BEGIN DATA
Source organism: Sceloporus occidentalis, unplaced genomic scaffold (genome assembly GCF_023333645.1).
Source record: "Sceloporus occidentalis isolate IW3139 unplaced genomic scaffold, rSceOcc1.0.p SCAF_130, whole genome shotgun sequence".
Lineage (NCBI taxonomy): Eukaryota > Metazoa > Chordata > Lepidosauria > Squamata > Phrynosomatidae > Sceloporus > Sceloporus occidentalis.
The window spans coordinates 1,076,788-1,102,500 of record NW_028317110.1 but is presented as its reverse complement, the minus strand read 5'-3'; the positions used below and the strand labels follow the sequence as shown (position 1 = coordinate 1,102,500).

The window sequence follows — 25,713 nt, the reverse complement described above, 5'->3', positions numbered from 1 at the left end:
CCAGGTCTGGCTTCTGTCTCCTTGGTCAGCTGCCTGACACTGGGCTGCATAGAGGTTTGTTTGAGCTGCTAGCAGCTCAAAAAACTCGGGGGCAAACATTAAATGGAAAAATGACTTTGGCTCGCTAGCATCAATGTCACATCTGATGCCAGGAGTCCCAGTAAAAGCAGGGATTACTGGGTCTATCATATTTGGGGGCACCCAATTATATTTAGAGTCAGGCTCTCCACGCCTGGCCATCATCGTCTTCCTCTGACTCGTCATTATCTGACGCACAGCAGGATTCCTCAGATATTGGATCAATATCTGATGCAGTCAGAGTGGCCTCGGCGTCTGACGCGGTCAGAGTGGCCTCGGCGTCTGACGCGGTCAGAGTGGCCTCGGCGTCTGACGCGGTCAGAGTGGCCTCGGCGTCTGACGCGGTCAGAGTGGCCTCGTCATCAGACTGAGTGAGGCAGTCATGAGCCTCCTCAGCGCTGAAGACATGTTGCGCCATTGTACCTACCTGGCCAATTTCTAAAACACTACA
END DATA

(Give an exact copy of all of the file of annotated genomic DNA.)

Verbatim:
Source organism: Sceloporus occidentalis, unplaced genomic scaffold (genome assembly GCF_023333645.1).
Source record: "Sceloporus occidentalis isolate IW3139 unplaced genomic scaffold, rSceOcc1.0.p SCAF_130, whole genome shotgun sequence".
Lineage (NCBI taxonomy): Eukaryota > Metazoa > Chordata > Lepidosauria > Squamata > Phrynosomatidae > Sceloporus > Sceloporus occidentalis.
The window spans coordinates 1,076,788-1,102,500 of record NW_028317110.1 but is presented as its reverse complement, the minus strand read 5'-3'; the positions used below and the strand labels follow the sequence as shown (position 1 = coordinate 1,102,500).

The window sequence follows — 25,713 nt, the reverse complement described above, 5'->3', positions numbered from 1 at the left end:
CCAGGTCTGGCTTCTGTCTCCTTGGTCAGCTGCCTGACACTGGGCTGCATAGAGGTTTGTTTGAGCTGCTAGCAGCTCAAAAAACTCGGGGGCAAACATTAAATGGAAAAATGACTTTGGCTCGCTAGCATCAATGTCACATCTGATGCCAGGAGTCCCAGTAAAAGCAGGGATTACTGGGTCTATCATATTTGGGGGCACCCAATTATATTTAGAGTCAGGCTCTCCACGCCTGGCCATCATCGTCTTCCTCTGACTCGTCATTATCTGACGCACAGCAGGATTCCTCAGATATTGGATCAATATCTGATGCAGTCAGAGTGGCCTCGGCGTCTGACGCGGTCAGAGTGGCCTCGGCGTCTGACGCGGTCAGAGTGGCCTCGGCGTCTGACGCGGTCAGAGTGGCCTCGGCGTCTGACGCGGTCAGAGTGGCCTCGTCATCAGACTGAGTGAGGCAGTCATGAGCCTCCTCAGCGCTGAAGACATGTTGCGCCATTGTACCTACCTGGCCAATTTCTAAAACACTACA